T@Bs are small trailers, so full-sized home appliances, or even full-sized RV appliances are usually too big and waste too much precious storage space in the T@B. The LP furnace that is an optional accessory for the T@B is one such "space-waster". In the clamshell or L models, the furnace takes up minimal space because it's a straight shot from the external air supply/vent to the front of the unit. But on the queen bed model T@Bs, the front of the furnace is actually beneath one of the rear seats, so the factory must install extra vent tubes to route the air and exhaust out properly. These tubes take up most of one side of the under-seat rear storage, and even 1/3rd of the other rear seat storage as well. That's a ton of storage space to give up!
My first T@B didn't come with an LP furnace, so I was forced to improvise. What I discovered was that I actually liked the alternatives better than the real thing! And, I certainly liked having all that rear seat storage fully available.
When I am at a campground with electric hook-ups, I use a $30 oscillating ceramic heater that I purchased from Home Depot. It's small, lightweight, quiet, and heats the T@B very quickly. It also has a built-in thermostat and adjustable fan speeds. A great deal!
When I'm away from electric and dry camping ("boondocking"), I use an Olympian Wave 3 catalytic heater. It runs off of LP gas, is TOTALLY silent, and unlike the LP furnace, does not require any battery power to run. It's also very small and lightweight and uses less LP gas than the furnace.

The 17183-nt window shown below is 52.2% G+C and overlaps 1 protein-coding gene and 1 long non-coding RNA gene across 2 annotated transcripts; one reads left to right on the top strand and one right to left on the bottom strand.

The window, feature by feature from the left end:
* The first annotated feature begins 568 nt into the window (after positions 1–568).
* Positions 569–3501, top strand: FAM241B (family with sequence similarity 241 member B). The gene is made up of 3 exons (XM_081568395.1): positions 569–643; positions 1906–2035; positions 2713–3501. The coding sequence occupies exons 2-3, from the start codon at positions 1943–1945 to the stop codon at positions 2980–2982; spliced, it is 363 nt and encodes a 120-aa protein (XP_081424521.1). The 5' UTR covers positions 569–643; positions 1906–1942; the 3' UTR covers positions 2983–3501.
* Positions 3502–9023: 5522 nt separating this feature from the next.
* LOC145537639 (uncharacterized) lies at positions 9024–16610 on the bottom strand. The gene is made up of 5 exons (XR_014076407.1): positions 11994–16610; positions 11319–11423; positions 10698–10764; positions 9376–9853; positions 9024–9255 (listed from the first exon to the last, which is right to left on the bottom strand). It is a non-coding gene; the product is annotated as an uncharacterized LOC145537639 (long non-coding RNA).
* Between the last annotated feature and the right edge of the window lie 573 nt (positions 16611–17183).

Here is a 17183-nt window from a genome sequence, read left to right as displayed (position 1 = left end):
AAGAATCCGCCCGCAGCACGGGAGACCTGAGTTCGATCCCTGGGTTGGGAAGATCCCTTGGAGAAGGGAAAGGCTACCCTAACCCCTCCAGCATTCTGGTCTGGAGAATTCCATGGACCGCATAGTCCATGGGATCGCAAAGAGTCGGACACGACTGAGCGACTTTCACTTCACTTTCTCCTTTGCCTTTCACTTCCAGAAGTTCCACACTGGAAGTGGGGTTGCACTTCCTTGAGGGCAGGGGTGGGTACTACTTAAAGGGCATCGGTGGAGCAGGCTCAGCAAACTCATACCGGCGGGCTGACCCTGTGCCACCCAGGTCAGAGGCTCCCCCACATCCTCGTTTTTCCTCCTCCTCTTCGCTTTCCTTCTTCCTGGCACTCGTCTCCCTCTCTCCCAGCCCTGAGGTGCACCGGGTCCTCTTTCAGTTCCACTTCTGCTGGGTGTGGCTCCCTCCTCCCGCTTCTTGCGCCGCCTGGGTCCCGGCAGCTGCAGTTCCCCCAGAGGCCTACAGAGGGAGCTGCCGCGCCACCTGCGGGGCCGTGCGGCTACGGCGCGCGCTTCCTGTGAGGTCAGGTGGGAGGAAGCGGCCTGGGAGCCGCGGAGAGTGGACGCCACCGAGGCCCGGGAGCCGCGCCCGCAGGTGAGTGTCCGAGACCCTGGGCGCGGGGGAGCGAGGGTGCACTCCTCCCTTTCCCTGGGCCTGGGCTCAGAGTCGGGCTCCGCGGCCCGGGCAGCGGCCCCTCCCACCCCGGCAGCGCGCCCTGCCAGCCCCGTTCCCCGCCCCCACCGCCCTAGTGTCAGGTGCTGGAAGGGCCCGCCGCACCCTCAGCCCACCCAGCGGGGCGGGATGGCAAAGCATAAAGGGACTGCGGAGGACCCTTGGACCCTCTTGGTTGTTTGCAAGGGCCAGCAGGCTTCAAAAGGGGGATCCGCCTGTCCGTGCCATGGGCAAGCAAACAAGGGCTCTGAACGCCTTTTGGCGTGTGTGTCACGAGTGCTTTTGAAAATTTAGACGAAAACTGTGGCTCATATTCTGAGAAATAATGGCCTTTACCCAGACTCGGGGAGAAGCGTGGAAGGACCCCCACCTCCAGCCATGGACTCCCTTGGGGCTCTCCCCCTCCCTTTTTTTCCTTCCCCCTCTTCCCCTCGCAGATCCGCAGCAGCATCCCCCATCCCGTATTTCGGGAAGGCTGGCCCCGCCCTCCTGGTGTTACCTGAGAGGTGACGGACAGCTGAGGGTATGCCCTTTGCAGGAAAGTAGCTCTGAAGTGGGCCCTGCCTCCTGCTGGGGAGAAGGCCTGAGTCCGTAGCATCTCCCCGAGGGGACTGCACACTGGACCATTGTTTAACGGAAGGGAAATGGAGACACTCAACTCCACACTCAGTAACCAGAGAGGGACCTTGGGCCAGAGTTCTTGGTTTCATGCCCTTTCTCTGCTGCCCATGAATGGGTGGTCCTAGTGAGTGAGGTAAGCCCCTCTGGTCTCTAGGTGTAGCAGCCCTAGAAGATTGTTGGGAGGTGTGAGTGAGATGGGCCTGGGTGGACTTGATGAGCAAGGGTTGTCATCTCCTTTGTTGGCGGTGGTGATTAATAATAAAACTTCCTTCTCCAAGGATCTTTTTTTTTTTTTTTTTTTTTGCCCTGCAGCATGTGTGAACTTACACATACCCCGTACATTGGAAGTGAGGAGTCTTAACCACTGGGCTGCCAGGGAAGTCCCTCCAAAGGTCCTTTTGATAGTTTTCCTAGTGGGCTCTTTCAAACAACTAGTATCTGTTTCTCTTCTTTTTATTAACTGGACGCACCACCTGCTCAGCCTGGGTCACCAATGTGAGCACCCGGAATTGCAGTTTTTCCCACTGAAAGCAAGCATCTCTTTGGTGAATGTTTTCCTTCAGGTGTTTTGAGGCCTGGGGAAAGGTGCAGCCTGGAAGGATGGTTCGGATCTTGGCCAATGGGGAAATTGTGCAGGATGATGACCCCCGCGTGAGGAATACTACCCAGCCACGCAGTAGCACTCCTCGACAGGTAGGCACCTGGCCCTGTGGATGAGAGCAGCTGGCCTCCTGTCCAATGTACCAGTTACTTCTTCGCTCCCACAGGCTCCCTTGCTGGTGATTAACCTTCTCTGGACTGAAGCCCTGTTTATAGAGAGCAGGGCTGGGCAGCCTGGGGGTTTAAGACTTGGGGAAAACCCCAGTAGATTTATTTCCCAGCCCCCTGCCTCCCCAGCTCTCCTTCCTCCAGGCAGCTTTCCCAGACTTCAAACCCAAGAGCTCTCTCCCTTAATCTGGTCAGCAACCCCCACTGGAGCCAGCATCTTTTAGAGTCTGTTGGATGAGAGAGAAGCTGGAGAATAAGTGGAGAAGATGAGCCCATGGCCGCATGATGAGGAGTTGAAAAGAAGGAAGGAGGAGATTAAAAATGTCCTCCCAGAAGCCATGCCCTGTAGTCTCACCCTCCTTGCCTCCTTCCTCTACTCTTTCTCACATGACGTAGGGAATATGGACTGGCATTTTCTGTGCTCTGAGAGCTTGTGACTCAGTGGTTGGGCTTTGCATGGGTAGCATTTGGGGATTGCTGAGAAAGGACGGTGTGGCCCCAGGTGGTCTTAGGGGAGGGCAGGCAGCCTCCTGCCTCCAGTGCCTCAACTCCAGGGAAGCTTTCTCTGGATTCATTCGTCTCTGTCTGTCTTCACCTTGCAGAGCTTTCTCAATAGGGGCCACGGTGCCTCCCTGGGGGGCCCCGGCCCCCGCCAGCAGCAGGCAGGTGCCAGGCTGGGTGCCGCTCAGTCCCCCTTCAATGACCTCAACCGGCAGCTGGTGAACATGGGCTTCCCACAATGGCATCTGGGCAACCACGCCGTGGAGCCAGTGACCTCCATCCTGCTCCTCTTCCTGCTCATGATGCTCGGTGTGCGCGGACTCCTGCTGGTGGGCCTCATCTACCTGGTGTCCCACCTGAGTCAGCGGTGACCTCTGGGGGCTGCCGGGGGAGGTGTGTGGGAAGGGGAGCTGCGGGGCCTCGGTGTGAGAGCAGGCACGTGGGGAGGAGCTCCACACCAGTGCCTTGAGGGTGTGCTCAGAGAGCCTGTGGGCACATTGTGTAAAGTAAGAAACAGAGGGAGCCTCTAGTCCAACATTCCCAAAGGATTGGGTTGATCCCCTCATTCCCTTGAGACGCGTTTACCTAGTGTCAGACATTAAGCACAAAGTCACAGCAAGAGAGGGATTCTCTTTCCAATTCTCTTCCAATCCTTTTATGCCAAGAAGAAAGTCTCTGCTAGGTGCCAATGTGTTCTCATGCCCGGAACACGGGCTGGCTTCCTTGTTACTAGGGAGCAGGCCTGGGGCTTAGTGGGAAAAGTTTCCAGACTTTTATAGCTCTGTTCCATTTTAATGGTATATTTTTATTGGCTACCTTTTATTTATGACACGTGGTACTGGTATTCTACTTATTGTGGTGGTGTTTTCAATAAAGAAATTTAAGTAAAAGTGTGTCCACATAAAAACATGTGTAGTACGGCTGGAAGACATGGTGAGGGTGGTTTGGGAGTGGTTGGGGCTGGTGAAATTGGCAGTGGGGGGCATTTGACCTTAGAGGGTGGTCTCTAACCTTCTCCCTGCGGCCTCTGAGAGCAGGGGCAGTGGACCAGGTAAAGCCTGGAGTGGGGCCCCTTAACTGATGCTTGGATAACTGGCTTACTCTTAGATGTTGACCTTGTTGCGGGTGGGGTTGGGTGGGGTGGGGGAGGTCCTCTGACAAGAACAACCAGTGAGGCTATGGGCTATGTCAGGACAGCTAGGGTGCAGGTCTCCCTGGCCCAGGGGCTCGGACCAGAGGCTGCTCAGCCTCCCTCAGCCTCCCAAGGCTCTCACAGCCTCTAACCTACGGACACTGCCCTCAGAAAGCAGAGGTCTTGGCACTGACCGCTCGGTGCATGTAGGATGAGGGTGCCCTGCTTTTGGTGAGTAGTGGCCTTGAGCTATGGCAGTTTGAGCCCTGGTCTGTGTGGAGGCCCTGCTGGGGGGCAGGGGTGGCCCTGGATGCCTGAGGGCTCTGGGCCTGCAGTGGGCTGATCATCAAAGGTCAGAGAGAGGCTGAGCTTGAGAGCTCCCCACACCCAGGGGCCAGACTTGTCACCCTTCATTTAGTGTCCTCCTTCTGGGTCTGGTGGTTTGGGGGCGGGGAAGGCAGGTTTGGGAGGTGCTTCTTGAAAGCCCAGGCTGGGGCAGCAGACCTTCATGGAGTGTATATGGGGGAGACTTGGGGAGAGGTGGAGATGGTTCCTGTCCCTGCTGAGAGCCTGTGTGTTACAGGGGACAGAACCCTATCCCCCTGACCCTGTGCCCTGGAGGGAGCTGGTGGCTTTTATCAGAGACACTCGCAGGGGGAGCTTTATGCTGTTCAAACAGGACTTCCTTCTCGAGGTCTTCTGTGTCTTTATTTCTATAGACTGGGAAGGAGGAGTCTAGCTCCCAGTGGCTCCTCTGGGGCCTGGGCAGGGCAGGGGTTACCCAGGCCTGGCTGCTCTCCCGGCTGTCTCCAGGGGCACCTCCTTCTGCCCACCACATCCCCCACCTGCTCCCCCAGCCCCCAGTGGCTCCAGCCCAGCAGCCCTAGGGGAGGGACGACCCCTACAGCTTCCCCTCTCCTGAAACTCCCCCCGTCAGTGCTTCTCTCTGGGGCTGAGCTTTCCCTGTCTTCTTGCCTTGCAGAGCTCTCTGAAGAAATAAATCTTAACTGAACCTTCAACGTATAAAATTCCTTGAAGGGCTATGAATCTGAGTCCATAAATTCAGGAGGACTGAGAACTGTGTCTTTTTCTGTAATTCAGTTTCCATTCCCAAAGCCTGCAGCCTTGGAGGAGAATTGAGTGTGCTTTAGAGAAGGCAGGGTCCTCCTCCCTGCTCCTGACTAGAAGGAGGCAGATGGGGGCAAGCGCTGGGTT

In my first T@B, I installed a brass T-connector on the gas line outside coming from the LP tank and then ran an LP hose up through the front window to connect to the Olympian heater (which sat on the front kitchen countertop). While this required no major modifications to the T@B, it required that the heater be placed at a higher level than was best (heat rises). So, in the new T@B, I had my dealer install the T connector underneath the stove on the inside of the T@B. I also got a quick connect fitting so that I would not need to use wrenches to attach and disconnect the hose to the heater each time.
When not in use, the hose and quick connect wraps nicely into the under-stove cabinet.
When I want to hook up the Olympian, I just unwrap the hose and connect it. I can place the heater on the floor if I keep the couch in "couch mode", or else place it on a table or on top of the stove itself if I extend the bed out fully.